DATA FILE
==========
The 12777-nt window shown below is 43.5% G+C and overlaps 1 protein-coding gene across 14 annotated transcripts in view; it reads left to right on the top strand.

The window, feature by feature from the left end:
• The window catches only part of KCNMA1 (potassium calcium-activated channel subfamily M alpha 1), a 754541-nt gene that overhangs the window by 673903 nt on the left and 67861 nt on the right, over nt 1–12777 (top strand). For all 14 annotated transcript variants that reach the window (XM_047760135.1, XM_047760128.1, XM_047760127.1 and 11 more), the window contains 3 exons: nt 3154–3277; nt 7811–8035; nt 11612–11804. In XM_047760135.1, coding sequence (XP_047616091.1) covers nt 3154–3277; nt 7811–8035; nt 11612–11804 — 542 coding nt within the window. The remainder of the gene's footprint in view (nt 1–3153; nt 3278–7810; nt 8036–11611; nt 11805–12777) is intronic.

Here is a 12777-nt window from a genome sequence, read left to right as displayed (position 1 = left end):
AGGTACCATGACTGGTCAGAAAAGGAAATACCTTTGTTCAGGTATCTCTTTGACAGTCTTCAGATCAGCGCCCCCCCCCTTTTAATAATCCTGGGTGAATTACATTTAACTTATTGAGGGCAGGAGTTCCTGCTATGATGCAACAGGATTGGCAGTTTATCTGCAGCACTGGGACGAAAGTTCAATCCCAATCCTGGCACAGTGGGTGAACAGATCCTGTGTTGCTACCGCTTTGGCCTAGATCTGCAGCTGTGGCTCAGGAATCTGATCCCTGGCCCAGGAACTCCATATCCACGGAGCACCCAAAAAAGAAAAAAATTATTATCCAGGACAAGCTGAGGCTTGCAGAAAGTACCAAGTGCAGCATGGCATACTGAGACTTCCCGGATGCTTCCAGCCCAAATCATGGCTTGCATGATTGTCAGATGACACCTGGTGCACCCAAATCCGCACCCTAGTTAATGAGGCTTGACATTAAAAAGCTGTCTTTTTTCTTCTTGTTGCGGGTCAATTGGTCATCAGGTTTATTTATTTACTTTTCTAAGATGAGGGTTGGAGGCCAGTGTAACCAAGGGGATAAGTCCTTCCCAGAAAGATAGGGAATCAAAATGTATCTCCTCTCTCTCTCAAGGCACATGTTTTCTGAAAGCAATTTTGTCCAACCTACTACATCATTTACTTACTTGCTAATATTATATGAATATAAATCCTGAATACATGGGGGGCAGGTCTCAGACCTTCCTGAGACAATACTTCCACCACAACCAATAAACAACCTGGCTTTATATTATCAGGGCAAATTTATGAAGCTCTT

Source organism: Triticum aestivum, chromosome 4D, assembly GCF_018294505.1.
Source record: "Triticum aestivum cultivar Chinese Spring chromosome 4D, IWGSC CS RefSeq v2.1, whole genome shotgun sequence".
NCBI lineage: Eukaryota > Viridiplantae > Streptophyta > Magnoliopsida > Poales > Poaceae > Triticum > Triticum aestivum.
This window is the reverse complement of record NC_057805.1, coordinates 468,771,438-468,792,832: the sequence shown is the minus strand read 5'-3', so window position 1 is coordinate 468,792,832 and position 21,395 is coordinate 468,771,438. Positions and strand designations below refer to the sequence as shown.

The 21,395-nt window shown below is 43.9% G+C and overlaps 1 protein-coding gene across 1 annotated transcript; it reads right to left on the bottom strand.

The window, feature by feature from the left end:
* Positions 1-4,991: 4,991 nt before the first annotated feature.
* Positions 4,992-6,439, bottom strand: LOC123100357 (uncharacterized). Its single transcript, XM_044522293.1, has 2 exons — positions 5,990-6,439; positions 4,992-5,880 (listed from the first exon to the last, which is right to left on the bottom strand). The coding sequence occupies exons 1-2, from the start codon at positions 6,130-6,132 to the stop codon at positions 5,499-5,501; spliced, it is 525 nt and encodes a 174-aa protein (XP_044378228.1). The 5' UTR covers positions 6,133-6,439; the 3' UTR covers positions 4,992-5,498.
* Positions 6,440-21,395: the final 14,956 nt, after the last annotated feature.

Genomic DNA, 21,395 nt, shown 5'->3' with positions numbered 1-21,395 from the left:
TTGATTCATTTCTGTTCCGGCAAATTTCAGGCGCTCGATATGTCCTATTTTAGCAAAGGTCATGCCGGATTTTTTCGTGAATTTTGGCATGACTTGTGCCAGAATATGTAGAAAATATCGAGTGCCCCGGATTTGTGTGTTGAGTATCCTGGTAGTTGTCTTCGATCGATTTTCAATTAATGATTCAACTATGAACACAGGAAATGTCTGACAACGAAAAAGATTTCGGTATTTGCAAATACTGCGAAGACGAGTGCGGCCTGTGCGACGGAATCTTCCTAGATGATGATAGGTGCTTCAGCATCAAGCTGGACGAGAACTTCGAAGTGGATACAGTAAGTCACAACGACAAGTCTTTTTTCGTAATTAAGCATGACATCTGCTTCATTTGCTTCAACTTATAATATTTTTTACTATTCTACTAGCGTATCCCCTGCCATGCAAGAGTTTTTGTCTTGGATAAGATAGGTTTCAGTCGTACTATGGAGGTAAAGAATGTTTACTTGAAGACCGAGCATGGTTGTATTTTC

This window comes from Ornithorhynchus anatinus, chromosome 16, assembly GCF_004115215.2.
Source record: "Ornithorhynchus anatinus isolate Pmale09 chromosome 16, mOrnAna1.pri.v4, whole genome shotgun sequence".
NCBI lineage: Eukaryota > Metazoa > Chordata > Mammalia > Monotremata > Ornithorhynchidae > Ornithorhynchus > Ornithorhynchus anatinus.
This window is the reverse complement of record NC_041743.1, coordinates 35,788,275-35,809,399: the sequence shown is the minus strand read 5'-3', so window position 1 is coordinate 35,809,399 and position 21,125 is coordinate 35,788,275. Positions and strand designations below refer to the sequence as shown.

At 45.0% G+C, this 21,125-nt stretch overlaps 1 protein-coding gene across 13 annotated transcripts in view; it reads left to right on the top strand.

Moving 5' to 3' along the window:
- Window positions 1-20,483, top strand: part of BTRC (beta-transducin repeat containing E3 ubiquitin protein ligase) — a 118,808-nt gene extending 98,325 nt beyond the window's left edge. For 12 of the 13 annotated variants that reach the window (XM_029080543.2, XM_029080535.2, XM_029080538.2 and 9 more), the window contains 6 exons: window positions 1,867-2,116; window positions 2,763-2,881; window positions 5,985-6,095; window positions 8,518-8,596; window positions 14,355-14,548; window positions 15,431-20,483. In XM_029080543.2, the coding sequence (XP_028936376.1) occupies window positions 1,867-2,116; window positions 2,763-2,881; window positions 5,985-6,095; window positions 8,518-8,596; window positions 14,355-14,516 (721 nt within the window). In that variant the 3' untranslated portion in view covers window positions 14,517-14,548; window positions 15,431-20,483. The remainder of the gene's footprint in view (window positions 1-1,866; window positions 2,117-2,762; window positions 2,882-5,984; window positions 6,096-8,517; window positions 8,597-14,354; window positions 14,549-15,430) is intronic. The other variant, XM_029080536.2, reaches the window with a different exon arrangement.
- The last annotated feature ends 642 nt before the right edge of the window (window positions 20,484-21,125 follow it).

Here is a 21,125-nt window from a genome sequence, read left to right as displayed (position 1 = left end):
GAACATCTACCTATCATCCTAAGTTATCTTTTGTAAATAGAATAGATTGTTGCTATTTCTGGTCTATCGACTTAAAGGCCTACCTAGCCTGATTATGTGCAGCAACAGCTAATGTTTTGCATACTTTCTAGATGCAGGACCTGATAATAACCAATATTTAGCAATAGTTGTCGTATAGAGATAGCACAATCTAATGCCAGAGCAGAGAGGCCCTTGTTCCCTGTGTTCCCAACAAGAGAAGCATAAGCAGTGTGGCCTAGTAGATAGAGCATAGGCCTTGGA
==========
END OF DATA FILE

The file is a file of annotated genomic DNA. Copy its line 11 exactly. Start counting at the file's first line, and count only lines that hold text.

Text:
The window, feature by feature from the left end: